When the buyer cannot close escrow on time, that can cause all sorts of problems. The main problem is that purchase contracts contain an acceptance date coupled with a closing date. If the closing date is missed, then at a minimum, the contract is in jeopardy; the worst-case scenario is the contract has expired. The typical action is to extend the closing date, but the sellers might not agree.
What to Do When the Buyer Cannot Close Escrow on Time
Reasons Not to Extend the Closing
After some time has passed, sellers may feel as though their property value has increased, inspiring them not to extend the closing. Perhaps friends or relatives have consistently stated that the seller did not sell for an amount that they felt was high enough. Either way, presumed value plays a big role in the decision. In fast-moving markets, prices tend to move up.
Further, perhaps the buyers asked for a request for repairs during the middle of the escrow which left a bad taste in the seller’s mouth. Not all buyers and sellers get along during the escrow period, and sometimes negotiations break down, and negative feelings develop. It’s possible that the seller might be looking for an excuse to get rid of the buyers.
Reasons for an Extension to Close
When a buyer cannot close on time, the seller generally asks them to sign an extension-of-time addendum and figures out why they need additional time.
A rejection in underwriting makes matters much worse. Borrowers face extreme scrutiny to obtain a loan. Not to mention, sometimes things from their past that they thought were buried—like short sales, foreclosures, and personal judgments recorded in other states—have a way of popping back up. The reason for the delay can often be traced directly to the lender.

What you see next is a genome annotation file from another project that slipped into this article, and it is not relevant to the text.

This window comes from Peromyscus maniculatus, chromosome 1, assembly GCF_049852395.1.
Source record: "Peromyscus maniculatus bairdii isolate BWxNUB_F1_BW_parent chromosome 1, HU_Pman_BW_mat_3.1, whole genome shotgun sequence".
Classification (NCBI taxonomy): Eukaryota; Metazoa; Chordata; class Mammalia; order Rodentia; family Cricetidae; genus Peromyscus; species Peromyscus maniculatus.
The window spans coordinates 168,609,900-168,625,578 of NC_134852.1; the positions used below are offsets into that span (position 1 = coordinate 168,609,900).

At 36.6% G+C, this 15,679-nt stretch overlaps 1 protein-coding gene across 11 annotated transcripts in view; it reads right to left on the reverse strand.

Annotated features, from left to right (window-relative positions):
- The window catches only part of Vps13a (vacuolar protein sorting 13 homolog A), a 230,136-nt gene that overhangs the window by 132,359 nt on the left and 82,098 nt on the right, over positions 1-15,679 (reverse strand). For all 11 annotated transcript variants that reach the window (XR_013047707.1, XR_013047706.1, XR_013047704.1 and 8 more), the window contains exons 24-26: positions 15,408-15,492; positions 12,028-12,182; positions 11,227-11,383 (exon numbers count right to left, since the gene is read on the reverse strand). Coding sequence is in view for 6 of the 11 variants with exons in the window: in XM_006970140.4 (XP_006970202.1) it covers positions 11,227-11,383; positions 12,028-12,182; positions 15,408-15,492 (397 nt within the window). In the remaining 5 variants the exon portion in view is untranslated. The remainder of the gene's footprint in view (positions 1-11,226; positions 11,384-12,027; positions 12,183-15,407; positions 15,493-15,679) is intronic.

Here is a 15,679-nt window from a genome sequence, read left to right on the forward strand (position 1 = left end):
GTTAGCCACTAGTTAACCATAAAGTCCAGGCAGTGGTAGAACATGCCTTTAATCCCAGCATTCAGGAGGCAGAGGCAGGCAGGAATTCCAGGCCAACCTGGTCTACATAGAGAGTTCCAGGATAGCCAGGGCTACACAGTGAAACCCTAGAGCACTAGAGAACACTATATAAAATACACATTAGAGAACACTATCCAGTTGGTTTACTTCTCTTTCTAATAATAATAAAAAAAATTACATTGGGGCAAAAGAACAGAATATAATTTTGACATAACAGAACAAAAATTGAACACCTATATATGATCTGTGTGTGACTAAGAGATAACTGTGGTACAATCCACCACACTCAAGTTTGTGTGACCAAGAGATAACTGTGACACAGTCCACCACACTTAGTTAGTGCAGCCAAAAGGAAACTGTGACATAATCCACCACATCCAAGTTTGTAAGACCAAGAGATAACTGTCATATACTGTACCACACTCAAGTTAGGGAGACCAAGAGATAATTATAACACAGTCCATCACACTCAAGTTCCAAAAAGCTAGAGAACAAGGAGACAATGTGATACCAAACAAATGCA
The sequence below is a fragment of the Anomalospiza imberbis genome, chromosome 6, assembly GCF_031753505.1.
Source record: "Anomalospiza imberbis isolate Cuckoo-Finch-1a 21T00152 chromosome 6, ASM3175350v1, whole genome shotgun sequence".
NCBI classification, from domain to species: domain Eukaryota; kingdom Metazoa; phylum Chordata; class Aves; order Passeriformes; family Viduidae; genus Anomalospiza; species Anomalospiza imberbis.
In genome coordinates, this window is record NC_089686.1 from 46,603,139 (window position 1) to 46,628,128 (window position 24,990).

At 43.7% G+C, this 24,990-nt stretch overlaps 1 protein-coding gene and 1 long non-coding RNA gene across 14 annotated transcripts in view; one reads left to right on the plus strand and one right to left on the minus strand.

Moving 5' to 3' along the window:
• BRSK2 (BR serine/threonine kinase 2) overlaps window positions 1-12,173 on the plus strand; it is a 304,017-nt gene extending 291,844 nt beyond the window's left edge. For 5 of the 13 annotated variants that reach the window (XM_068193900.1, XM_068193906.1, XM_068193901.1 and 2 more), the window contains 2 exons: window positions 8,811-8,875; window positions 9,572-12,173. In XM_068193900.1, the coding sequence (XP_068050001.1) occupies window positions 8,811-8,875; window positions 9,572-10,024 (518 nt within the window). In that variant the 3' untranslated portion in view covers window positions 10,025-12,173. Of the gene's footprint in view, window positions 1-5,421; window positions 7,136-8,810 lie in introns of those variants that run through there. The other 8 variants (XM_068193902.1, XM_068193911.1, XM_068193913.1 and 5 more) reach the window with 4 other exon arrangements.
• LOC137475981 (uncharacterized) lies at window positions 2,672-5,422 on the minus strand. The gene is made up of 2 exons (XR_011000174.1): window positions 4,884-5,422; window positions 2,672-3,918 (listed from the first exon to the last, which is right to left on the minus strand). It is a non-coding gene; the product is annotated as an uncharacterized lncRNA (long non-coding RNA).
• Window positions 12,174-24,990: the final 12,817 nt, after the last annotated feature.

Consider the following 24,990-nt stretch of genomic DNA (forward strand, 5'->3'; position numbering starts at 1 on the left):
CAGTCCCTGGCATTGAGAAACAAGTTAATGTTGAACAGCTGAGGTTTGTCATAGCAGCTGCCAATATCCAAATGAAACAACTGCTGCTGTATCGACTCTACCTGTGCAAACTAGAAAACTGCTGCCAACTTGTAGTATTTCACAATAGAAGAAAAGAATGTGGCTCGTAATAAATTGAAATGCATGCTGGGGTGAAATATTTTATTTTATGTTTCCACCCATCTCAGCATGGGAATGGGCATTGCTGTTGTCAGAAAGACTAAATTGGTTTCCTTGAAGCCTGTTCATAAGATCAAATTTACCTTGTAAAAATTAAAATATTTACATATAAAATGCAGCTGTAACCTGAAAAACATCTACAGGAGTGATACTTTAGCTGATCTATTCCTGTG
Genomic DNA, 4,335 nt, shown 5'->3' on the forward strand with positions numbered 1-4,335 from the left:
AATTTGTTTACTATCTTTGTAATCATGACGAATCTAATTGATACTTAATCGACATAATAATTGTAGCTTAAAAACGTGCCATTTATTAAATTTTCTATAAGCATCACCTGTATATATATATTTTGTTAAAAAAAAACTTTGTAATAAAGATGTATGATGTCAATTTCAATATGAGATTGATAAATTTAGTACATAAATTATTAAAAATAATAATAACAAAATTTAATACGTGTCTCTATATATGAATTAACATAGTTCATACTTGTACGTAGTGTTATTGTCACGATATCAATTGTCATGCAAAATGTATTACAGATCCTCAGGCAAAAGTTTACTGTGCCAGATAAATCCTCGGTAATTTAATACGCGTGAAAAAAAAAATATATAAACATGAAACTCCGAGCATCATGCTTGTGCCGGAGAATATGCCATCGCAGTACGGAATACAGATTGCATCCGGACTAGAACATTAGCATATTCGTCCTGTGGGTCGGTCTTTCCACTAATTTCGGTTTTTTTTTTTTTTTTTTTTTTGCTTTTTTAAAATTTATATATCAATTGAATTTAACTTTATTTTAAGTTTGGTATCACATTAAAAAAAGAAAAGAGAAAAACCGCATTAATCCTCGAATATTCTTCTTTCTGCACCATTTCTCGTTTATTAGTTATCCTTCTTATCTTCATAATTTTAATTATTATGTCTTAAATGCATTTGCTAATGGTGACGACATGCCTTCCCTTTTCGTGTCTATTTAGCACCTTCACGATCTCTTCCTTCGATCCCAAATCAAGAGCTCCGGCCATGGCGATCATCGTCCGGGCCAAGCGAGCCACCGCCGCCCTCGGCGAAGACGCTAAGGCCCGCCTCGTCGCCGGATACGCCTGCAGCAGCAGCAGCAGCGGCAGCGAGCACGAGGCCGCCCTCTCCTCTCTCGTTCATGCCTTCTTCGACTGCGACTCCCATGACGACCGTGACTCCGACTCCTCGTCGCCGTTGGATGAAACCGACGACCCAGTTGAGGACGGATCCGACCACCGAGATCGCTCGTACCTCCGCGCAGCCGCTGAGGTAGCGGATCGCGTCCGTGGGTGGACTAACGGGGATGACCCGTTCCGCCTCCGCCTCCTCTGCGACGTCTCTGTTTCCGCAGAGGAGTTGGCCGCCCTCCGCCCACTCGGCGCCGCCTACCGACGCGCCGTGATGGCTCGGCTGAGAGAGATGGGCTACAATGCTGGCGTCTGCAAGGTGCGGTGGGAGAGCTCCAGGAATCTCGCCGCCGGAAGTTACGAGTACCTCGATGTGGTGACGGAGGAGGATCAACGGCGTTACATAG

Buyers can also face work- or family-related issues. There are no guarantees that just because your life is running smoothly, everything will continue that way during your 30- to 45-day escrow period.
Seller to Sign an Extension
When a buyer cannot close on time, one strategy that works well is to offer to release the buyer’s earnest money deposit to the seller before closing. This presumes, of course, that the buyer is certain that they can close escrow. It shows that the buyer is serious and confident about closing, and it also removes doubt from the seller’s mind. That earnest money becomes nonrefundable.
Escrow officers are typically the parties who prepare the instructions to release the earnest money deposit. The document will lay out the possibility that the escrow might never close, and, if it does not, the buyer will not get a refund. Earnest money deposits are generally 1% to 3% of a home’s sale price.7
Are there penalties if a buyer cannot close on time?
Depending on the terms of your contract, you may have to pay the seller a penalty for every day the closing is late if you are the buyer, and the delay is on your end. You also risk the whole contract being terminated.
What happens if the lender misses the closing date?
If the lender doesn’t approve your loan by the closing date, then the purchase contract may expire. The seller might agree to push back the closing date to allow you more time to get your loan, but they don’t have to. If your loan is not approved, the sale will fall through completely.
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